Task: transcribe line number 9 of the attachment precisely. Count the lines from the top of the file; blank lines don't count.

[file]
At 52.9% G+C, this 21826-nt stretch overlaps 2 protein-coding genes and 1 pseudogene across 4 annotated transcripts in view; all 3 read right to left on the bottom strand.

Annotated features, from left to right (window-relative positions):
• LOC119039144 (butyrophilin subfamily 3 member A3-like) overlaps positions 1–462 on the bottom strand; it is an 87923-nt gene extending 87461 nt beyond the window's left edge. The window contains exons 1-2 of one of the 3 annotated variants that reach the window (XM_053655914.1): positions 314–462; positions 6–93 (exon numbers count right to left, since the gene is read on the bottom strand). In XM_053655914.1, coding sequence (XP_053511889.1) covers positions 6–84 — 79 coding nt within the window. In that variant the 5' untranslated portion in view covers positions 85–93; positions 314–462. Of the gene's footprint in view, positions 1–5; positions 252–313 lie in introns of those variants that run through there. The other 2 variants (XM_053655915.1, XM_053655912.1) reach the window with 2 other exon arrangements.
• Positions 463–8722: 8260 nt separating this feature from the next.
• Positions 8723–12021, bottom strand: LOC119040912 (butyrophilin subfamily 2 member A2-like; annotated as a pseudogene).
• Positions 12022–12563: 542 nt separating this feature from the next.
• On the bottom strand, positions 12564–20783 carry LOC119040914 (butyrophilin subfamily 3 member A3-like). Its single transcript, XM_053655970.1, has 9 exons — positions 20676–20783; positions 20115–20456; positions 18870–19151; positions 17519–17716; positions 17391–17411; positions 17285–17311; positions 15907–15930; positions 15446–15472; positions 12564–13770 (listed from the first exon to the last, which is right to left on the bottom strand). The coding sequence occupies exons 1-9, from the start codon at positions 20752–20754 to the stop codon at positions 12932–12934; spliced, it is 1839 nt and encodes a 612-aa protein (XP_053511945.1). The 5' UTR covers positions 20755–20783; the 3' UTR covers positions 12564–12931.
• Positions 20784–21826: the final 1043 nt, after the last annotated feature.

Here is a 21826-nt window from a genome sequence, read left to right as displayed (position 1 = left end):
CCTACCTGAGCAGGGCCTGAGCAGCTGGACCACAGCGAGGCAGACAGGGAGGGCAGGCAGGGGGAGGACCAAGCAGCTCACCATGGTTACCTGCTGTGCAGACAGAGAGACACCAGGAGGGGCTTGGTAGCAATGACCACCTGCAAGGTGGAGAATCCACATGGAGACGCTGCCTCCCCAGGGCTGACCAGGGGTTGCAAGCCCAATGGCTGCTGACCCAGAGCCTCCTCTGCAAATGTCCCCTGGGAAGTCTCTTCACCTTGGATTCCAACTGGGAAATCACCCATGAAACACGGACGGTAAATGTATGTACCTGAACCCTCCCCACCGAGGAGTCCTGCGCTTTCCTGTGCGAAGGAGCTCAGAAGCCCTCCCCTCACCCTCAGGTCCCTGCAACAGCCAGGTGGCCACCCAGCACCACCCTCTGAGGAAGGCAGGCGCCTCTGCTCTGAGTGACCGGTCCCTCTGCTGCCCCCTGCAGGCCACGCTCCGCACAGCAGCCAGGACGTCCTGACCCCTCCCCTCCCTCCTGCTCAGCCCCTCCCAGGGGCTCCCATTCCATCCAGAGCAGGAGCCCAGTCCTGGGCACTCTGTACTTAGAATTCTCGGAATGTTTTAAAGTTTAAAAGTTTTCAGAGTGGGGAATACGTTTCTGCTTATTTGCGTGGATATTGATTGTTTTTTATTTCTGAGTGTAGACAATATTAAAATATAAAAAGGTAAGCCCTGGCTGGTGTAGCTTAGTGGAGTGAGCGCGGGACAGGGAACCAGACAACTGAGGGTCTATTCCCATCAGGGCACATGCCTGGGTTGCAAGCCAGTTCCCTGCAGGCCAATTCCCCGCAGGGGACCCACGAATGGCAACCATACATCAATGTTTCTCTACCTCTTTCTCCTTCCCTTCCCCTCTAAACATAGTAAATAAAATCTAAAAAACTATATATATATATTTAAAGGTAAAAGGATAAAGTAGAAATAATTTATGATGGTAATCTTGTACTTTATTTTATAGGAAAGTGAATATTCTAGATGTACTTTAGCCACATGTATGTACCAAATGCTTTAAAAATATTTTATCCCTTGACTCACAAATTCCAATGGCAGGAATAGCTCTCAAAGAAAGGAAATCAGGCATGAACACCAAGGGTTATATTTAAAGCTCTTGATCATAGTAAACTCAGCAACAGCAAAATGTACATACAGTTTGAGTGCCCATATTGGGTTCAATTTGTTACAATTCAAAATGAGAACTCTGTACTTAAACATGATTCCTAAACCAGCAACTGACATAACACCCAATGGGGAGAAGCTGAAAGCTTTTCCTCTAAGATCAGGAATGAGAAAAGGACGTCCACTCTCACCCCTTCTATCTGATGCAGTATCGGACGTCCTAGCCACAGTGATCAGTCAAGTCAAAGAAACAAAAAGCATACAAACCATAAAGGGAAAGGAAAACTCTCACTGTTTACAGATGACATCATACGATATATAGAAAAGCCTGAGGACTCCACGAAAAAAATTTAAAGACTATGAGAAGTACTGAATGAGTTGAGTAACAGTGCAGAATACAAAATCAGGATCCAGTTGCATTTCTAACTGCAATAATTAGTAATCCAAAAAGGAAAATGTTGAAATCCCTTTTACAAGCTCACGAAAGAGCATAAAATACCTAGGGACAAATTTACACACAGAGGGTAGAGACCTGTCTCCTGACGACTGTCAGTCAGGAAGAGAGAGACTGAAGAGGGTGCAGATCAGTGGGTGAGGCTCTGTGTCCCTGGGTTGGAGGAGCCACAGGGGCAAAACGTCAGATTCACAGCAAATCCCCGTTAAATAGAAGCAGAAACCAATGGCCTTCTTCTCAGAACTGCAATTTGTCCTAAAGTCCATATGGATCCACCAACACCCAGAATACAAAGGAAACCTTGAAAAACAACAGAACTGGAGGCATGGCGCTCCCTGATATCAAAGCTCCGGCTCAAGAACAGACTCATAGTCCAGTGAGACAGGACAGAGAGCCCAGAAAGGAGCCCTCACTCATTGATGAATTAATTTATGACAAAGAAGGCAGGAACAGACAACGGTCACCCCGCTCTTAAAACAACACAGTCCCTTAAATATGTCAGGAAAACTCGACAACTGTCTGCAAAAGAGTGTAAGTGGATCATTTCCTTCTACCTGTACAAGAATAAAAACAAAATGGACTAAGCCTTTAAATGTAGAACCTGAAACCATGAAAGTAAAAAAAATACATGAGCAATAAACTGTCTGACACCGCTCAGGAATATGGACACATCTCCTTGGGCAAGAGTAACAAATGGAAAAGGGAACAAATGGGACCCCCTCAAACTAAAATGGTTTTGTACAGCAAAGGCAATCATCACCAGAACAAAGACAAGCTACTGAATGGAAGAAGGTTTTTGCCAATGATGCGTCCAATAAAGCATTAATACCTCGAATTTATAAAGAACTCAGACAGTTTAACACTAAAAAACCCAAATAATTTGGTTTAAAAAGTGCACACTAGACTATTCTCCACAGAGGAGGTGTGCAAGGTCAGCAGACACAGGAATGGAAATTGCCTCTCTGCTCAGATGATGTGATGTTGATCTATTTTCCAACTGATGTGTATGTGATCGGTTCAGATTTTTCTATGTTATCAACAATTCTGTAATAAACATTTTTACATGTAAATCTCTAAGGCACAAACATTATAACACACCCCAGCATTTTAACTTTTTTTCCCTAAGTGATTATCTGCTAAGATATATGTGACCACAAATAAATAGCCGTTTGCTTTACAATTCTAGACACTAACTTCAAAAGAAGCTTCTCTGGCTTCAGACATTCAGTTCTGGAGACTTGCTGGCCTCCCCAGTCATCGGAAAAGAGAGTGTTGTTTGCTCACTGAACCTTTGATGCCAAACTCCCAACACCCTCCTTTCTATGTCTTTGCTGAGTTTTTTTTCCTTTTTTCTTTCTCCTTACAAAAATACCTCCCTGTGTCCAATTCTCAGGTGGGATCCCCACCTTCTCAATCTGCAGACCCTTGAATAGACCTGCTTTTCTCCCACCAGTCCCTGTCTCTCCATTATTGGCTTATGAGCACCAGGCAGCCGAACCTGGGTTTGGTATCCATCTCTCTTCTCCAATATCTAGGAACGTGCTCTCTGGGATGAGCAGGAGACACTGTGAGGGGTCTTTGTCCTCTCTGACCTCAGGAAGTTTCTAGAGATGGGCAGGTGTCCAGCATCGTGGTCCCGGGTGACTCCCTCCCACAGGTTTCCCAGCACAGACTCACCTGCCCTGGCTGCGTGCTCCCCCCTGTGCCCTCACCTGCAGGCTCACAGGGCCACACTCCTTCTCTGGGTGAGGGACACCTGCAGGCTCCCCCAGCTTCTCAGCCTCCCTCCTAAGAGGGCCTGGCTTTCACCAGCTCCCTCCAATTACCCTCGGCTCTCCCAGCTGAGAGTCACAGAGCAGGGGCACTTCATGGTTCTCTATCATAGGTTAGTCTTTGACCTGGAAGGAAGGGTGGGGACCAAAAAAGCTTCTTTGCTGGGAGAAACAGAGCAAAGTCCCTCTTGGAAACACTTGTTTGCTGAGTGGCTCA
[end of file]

Here is a 21826-nt window from a genome sequence, read left to right as displayed (position 1 = left end):